Some hospitals getting in way of breast-feeding

WASHINGTON (Reuters) - Many U.S. hospitals, particularly in the South, have maternity practices that are detrimental to breast-feeding, such as giving free baby formula samples to new mothers, health officials said on Thursday.

A nursing mother holds her son in front of the Delta airlines counter during a protest at Fort Lauderdale airport, Florida November 21, 2006. REUTERS/Carlos Barria

The U.S. Centers for Disease Control and Prevention conducted its first-ever review of practices by hospitals and specialty birth centers in terms of promoting breast-feeding.

Health experts strongly encourage women to breast-feed their babies rather than give them bottles of formula, saying breast milk provides a range of health benefits to the infant.

CDC epidemiologist Dr. Deborah Dee, who led the study, said she was surprised so many facilities do things that may undermine breast-feeding.

For example, 70 percent of the 2,546 hospitals and 121 birth centers that provided data to the CDC included free infant formula samples in gift packages given to women when they are discharged from the facility after giving birth.

“By providing formula, it’s almost an implicit endorsement of that product,” Dee said.

In addition, 24 percent of the facilities said they give more than half of their healthy, full-term newborns who are being breast-fed by their mothers supplemental feedings of formula or something else other than breast milk. The CDC said this is detrimental to breast-feeding.

The facilities also were faulted for policies that separate newborns from their mothers during the hospital stay.

“The main thing that we’d want to emphasize is that there really is a need for improvement in maternity practices to better support breast-feeding,” Dee said.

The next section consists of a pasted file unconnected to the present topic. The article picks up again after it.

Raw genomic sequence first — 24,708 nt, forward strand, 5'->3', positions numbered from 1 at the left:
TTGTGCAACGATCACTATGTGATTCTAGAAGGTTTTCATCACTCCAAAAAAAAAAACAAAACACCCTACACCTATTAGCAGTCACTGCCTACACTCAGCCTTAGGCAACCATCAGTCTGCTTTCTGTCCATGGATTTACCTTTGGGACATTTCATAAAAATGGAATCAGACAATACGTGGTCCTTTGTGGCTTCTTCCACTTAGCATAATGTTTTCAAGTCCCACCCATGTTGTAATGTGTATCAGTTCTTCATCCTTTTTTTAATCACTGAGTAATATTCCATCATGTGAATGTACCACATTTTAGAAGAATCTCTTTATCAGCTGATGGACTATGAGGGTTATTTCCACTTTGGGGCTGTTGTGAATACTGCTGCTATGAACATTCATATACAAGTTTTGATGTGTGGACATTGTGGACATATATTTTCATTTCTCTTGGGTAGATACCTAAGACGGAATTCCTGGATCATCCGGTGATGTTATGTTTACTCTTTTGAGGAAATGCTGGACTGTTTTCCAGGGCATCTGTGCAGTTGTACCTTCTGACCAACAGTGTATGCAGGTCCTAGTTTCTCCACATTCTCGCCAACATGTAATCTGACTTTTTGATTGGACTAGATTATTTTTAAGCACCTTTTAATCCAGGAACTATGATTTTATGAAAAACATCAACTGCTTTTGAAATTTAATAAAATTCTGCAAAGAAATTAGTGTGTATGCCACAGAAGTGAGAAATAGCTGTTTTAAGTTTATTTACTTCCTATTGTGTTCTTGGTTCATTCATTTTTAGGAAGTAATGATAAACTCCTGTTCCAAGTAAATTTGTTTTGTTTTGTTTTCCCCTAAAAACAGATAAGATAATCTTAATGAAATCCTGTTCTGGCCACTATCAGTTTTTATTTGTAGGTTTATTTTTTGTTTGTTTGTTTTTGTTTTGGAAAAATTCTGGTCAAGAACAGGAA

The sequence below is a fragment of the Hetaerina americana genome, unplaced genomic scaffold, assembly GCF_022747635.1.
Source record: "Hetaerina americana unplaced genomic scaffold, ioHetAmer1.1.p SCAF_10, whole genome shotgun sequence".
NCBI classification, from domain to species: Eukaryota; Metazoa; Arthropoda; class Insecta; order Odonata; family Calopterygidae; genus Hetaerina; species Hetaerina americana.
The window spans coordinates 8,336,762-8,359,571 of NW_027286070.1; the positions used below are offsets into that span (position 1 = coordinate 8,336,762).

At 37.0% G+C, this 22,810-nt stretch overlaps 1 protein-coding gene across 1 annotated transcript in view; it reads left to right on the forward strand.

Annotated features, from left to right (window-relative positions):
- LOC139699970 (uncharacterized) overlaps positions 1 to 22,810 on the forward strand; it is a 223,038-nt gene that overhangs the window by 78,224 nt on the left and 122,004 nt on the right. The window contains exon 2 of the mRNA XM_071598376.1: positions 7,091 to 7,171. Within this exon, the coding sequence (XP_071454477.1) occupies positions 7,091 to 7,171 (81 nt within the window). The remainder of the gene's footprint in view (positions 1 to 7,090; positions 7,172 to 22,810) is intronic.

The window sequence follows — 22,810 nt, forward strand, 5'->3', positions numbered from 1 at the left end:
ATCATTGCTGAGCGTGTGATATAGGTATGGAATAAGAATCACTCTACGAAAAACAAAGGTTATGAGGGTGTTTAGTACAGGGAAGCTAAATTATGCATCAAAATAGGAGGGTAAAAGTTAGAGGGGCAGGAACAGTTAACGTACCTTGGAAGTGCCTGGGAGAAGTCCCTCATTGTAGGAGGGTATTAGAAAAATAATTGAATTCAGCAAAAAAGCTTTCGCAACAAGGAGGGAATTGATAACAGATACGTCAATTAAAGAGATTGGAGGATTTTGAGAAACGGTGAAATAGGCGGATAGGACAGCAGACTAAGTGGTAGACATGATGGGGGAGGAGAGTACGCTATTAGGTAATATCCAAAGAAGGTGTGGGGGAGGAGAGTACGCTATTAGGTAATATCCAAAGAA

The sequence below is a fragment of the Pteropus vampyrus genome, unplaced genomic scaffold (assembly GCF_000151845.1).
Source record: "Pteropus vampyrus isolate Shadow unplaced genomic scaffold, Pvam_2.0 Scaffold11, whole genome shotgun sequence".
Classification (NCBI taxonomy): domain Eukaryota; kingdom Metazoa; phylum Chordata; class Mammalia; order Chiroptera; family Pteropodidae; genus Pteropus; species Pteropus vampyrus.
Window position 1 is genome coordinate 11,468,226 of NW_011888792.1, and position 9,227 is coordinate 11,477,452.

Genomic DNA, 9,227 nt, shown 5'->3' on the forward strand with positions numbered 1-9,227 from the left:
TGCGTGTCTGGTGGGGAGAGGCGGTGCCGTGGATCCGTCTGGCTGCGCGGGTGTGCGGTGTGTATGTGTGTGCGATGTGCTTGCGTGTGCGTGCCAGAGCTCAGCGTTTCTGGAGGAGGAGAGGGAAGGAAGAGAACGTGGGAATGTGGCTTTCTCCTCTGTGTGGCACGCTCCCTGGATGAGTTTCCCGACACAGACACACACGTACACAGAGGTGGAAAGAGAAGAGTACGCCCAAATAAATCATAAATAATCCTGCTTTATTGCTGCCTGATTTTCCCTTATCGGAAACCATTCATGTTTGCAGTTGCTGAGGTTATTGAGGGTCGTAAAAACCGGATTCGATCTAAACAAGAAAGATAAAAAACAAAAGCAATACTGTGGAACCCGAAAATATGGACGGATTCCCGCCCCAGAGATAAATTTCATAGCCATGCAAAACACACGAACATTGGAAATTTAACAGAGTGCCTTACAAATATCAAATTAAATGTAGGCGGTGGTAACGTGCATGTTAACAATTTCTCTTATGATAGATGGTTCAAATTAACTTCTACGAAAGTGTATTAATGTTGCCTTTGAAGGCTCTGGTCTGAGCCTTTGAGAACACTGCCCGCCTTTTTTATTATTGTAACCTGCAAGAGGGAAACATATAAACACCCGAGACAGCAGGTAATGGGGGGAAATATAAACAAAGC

The American Academy of Pediatrics recommends that women who do not have health problems exclusively breast-feed their infants for the first six months, continuing at least through the first year and longer if possible as other foods are introduced.


The CDC sent the facilities, located in all 50 states as well as Washington, D.C. and Puerto Rico, a series of questions about maternity practices relating to breast-feeding, then assigned them a score based on a scale of zero to 100.

Birth centers, generally smaller, specialized facilities, got an average nationwide score of 86, higher than the average of 62 for hospitals, which handle the vast majority of births.

Average scores among facilities in various U.S. states ranged from a low of 48 in Arkansas to a high of 81 in both New Hampshire and Vermont. The South lagged the rest of the country, while northeastern and western states did the best.

“Those of us who work in hospitals are aware that the ‘baby friendly’ practices aren’t as prevalent as they should be,” said Dr. Caroline Chantry, a University of California Davis pediatrician who heads the Academy of Breast-feeding Medicine.

But hospitals by and large have made progress in recent decades in promoting breast-feeding as evidence of its health benefits mounted, Chantry said in a telephone interview.

The CDC previously said the percentage of U.S. infants who were breast-fed rose to a high of 77 percent among those born in 2005 and 2006 from 60 percent in babies born in 1993-1994.

Research has shown that breast-fed babies enjoy health advantages such as fewer ear, stomach or intestinal infections, digestive problems, skin diseases and allergies, and less risk of developing high blood pressure, diabetes and obesity. A study suggested they are smarter than formula-fed babies, too.

Editing by Maggie Fox and Eric Beech